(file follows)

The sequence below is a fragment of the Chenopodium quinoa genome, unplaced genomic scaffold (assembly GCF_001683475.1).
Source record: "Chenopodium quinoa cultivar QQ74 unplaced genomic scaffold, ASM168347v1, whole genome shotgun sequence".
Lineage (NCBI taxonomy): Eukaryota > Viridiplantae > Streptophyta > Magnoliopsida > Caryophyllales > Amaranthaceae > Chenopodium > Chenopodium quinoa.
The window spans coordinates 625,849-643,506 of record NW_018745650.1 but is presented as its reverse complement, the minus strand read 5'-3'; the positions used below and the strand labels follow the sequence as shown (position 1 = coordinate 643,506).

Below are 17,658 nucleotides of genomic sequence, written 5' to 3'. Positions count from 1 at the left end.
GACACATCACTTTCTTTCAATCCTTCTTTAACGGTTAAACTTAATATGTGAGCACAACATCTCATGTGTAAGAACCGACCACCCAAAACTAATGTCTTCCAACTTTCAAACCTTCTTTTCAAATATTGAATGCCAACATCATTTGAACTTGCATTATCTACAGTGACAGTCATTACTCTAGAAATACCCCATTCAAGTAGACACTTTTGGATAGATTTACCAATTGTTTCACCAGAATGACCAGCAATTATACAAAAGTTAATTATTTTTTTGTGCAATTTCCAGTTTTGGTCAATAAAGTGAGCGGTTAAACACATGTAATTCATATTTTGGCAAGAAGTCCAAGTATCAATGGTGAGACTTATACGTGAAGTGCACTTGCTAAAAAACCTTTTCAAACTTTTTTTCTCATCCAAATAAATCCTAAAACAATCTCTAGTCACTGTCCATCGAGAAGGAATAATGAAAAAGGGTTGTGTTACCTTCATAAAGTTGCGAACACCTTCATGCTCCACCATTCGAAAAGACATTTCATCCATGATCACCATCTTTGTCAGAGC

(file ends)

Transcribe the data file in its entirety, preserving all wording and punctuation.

The sequence below is a fragment of the Chenopodium quinoa genome, unplaced genomic scaffold (assembly GCF_001683475.1).
Source record: "Chenopodium quinoa cultivar QQ74 unplaced genomic scaffold, ASM168347v1, whole genome shotgun sequence".
Lineage (NCBI taxonomy): Eukaryota > Viridiplantae > Streptophyta > Magnoliopsida > Caryophyllales > Amaranthaceae > Chenopodium > Chenopodium quinoa.
The window spans coordinates 625,849-643,506 of record NW_018745650.1 but is presented as its reverse complement, the minus strand read 5'-3'; the positions used below and the strand labels follow the sequence as shown (position 1 = coordinate 643,506).

Below are 17,658 nucleotides of genomic sequence, written 5' to 3'. Positions count from 1 at the left end.
GACACATCACTTTCTTTCAATCCTTCTTTAACGGTTAAACTTAATATGTGAGCACAACATCTCATGTGTAAGAACCGACCACCCAAAACTAATGTCTTCCAACTTTCAAACCTTCTTTTCAAATATTGAATGCCAACATCATTTGAACTTGCATTATCTACAGTGACAGTCATTACTCTAGAAATACCCCATTCAAGTAGACACTTTTGGATAGATTTACCAATTGTTTCACCAGAATGACCAGCAATTATACAAAAGTTAATTATTTTTTTGTGCAATTTCCAGTTTTGGTCAATAAAGTGAGCGGTTAAACACATGTAATTCATATTTTGGCAAGAAGTCCAAGTATCAATGGTGAGACTTATACGTGAAGTGCACTTGCTAAAAAACCTTTTCAAACTTTTTTTCTCATCCAAATAAATCCTAAAACAATCTCTAGTCACTGTCCATCGAGAAGGAATAATGAAAAAGGGTTGTGTTACCTTCATAAAGTTGCGAACACCTTCATGCTCCACCATTCGAAAAGACATTTCATCCATGATCACCATCTTTGTCAGAGC